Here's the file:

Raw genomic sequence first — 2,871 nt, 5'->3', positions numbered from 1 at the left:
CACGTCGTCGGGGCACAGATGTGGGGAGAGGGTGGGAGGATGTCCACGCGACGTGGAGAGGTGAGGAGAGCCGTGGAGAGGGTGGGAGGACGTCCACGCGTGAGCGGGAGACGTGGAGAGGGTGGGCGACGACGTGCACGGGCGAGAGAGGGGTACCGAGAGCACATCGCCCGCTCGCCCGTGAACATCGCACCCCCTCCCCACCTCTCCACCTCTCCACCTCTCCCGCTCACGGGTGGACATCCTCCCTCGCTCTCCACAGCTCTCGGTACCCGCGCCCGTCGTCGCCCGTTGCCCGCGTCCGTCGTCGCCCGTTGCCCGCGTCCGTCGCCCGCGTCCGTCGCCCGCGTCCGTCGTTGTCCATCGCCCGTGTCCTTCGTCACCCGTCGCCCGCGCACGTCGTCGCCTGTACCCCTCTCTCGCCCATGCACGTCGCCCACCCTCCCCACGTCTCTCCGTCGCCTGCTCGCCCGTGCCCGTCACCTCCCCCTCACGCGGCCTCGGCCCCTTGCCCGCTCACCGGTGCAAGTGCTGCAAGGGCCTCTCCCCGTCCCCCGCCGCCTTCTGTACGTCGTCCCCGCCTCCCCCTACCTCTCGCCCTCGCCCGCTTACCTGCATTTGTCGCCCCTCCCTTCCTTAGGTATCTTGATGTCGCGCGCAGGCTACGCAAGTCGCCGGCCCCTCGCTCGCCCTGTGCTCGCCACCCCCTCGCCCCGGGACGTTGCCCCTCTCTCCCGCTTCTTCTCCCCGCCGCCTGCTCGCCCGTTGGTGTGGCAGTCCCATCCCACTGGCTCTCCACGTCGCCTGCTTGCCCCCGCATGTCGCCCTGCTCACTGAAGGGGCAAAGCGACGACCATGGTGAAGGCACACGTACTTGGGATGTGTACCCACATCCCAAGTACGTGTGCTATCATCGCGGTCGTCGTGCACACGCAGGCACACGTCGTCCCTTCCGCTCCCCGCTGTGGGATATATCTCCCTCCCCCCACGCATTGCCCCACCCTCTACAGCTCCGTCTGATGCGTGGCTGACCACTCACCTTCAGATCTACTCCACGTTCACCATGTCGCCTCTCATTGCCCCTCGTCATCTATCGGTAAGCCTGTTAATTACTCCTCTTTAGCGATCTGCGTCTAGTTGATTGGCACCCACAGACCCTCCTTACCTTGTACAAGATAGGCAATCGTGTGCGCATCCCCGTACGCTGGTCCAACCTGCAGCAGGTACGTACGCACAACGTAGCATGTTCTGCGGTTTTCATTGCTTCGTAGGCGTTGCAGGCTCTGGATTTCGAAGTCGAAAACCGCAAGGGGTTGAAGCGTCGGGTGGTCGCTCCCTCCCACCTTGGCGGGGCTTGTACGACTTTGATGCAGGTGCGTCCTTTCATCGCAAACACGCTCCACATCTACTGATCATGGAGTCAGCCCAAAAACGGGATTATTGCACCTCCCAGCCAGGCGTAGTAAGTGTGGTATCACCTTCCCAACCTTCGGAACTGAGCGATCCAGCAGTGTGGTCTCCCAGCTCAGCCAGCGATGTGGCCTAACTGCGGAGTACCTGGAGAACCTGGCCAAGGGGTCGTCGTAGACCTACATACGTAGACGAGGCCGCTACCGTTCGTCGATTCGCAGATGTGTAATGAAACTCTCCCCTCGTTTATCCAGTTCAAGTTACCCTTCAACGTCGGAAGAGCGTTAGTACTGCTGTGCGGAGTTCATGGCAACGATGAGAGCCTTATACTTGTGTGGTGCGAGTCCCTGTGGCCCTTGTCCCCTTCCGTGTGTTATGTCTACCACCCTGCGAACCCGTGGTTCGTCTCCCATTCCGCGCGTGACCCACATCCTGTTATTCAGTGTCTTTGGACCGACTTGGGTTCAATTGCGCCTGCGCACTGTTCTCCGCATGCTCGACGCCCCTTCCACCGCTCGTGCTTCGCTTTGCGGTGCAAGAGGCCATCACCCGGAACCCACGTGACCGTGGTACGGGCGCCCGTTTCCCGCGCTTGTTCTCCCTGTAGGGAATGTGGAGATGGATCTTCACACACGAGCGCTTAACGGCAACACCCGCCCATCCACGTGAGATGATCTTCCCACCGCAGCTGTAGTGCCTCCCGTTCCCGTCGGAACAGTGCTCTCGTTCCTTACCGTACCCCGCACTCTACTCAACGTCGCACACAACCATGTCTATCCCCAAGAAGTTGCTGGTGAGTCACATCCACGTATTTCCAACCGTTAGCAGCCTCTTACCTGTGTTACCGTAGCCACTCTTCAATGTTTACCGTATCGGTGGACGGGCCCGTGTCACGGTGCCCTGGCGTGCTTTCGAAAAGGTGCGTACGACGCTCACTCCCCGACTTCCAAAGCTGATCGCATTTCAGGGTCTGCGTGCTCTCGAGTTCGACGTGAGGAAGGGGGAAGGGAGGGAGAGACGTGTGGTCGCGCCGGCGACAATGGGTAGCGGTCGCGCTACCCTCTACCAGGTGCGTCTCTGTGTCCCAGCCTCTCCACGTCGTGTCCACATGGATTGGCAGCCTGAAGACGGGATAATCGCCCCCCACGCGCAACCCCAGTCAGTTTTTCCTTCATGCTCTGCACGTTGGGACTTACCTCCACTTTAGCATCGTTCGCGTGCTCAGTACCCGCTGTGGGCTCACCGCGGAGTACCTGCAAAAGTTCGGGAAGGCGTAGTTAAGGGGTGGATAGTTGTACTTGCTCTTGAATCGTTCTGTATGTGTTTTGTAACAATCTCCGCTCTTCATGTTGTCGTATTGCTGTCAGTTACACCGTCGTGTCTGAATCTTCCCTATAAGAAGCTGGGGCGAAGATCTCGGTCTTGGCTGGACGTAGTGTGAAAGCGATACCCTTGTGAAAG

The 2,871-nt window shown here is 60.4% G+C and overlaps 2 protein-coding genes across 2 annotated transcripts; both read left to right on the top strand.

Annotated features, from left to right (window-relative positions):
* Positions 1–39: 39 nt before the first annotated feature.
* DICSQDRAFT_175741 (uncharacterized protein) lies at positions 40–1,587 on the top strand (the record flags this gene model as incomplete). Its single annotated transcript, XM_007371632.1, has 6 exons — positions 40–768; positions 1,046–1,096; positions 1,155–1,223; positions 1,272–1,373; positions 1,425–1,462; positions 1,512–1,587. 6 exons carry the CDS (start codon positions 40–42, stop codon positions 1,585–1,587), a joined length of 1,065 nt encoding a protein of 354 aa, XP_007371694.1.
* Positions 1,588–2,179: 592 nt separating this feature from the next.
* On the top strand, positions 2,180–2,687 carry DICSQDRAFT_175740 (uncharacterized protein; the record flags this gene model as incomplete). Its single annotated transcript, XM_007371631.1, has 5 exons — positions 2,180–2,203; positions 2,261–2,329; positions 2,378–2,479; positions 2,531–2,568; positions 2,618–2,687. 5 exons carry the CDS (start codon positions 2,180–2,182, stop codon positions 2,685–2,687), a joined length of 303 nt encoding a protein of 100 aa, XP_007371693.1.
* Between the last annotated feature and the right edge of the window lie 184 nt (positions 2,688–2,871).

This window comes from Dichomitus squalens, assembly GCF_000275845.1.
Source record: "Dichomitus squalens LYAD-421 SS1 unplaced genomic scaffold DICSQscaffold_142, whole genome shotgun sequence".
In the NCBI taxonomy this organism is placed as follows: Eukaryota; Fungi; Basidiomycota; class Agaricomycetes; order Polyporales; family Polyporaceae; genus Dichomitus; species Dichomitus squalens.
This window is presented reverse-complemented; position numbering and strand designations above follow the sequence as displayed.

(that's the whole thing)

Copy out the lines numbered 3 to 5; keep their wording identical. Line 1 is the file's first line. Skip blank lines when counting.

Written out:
The 2,871-nt window shown here is 60.4% G+C and overlaps 2 protein-coding genes across 2 annotated transcripts; both read left to right on the top strand.

Annotated features, from left to right (window-relative positions):
* Positions 1–39: 39 nt before the first annotated feature.